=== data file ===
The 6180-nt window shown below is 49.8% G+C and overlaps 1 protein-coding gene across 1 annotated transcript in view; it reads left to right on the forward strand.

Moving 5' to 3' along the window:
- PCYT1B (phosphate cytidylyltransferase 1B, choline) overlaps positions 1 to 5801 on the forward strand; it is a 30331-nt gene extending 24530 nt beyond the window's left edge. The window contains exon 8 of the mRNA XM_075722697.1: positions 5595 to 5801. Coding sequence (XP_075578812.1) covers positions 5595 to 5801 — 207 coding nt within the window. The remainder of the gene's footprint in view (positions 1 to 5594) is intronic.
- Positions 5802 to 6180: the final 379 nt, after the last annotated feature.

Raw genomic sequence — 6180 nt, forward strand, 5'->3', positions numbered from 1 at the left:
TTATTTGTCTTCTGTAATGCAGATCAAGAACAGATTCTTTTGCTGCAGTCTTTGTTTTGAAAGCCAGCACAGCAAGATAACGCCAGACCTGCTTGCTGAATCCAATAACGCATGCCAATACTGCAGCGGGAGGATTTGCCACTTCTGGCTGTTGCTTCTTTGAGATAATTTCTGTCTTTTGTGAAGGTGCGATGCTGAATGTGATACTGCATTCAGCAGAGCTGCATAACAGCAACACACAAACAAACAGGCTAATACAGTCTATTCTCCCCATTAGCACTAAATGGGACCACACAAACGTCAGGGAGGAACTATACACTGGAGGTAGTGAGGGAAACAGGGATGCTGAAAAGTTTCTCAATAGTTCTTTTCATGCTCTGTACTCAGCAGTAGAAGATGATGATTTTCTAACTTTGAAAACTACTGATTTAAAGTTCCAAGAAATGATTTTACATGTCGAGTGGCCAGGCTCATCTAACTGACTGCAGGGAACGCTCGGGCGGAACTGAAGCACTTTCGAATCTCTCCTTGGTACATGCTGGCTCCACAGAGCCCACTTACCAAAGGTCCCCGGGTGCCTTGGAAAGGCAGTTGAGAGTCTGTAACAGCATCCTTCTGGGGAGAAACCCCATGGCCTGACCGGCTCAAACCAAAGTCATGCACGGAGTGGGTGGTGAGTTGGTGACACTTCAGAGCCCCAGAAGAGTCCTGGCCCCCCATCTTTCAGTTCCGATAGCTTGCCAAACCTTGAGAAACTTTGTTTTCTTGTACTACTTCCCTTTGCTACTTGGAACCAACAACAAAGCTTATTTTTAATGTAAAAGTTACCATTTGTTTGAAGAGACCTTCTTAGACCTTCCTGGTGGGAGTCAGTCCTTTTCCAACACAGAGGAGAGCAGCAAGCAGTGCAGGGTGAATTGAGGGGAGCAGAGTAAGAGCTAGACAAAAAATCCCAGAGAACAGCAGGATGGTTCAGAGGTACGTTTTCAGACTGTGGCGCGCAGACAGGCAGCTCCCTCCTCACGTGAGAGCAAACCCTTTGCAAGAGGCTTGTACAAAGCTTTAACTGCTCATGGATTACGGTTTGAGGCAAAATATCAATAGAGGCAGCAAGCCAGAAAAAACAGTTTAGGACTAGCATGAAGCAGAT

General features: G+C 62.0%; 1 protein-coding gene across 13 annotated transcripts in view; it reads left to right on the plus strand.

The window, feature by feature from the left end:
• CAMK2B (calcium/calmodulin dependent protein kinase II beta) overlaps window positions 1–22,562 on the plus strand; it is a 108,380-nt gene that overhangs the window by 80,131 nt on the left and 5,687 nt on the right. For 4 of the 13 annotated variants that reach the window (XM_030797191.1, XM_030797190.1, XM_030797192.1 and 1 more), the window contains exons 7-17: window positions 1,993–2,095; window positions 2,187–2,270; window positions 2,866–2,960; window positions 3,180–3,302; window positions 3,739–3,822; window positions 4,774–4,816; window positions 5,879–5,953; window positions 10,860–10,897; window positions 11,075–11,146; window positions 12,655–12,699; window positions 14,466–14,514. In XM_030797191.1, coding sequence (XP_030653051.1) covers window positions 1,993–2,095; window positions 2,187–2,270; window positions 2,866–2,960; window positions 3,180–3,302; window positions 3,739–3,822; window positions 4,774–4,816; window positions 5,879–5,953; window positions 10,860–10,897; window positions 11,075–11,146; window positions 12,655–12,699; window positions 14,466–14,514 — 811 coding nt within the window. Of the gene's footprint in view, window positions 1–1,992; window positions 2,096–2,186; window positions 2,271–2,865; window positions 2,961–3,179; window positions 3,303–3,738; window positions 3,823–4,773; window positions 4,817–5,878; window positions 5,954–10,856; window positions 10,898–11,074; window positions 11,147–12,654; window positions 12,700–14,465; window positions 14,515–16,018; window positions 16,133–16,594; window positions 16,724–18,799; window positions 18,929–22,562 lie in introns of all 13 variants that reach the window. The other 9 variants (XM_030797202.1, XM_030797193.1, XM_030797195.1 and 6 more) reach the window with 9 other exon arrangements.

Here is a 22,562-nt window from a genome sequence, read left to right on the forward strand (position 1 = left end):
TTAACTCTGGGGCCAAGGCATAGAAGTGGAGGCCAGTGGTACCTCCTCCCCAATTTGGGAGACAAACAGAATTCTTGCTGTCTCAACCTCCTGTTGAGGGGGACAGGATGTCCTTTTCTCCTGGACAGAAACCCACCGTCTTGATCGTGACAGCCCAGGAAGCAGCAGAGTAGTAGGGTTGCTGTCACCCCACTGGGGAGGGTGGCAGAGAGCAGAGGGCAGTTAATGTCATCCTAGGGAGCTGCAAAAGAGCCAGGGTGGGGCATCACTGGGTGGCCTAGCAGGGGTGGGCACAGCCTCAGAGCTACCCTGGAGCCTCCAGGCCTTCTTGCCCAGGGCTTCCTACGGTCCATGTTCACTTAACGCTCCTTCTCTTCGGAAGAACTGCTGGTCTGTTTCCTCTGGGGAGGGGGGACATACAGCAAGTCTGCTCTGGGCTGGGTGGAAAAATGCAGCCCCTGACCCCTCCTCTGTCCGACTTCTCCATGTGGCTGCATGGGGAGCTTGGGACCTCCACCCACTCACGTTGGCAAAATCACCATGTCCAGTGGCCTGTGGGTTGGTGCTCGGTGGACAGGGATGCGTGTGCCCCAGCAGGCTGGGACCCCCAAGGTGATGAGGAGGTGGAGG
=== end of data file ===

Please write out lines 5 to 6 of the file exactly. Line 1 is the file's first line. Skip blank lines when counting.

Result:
Raw genomic sequence — 6180 nt, forward strand, 5'->3', positions numbered from 1 at the left:
TTATTTGTCTTCTGTAATGCAGATCAAGAACAGATTCTTTTGCTGCAGTCTTTGTTTTGAAAGCCAGCACAGCAAGATAACGCCAGACCTGCTTGCTGAATCCAATAACGCATGCCAATACTGCAGCGGGAGGATTTGCCACTTCTGGCTGTTGCTTCTTTGAGATAATTTCTGTCTTTTGTGAAGGTGCGATGCTGAATGTGATACTGCATTCAGCAGAGCTGCATAACAGCAACACACAAACAAACAGGCTAATACAGTCTATTCTCCCCATTAGCACTAAATGGGACCACACAAACGTCAGGGAGGAACTATACACTGGAGGTAGTGAGGGAAACAGGGATGCTGAAAAGTTTCTCAATAGTTCTTTTCATGCTCTGTACTCAGCAGTAGAAGATGATGATTTTCTAACTTTGAAAACTACTGATTTAAAGTTCCAAGAAATGATTTTACATGTCGAGTGGCCAGGCTCATCTAACTGACTGCAGGGAACGCTCGGGCGGAACTGAAGCACTTTCGAATCTCTCCTTGGTACATGCTGGCTCCACAGAGCCCACTTACCAAAGGTCCCCGGGTGCCTTGGAAAGGCAGTTGAGAGTCTGTAACAGCATCCTTCTGGGGAGAAACCCCATGGCCTGACCGGCTCAAACCAAAGTCATGCACGGAGTGGGTGGTGAGTTGGTGACACTTCAGAGCCCCAGAAGAGTCCTGGCCCCCCATCTTTCAGTTCCGATAGCTTGCCAAACCTTGAGAAACTTTGTTTTCTTGTACTACTTCCCTTTGCTACTTGGAACCAACAACAAAGCTTATTTTTAATGTAAAAGTTACCATTTGTTTGAAGAGACCTTCTTAGACCTTCCTGGTGGGAGTCAGTCCTTTTCCAACACAGAGGAGAGCAGCAAGCAGTGCAGGGTGAATTGAGGGGAGCAGAGTAAGAGCTAGACAAAAAATCCCAGAGAACAGCAGGATGGTTCAGAGGTACGTTTTCAGACTGTGGCGCGCAGACAGGCAGCTCCCTCCTCACGTGAGAGCAAACCCTTTGCAAGAGGCTTGTACAAAGCTTTAACTGCTCATGGATTACGGTTTGAGGCAAAATATCAATAGAGGCAGCAAGCCAGAAAAAACAGTTTAGGACTAGCATGAAGCAGAT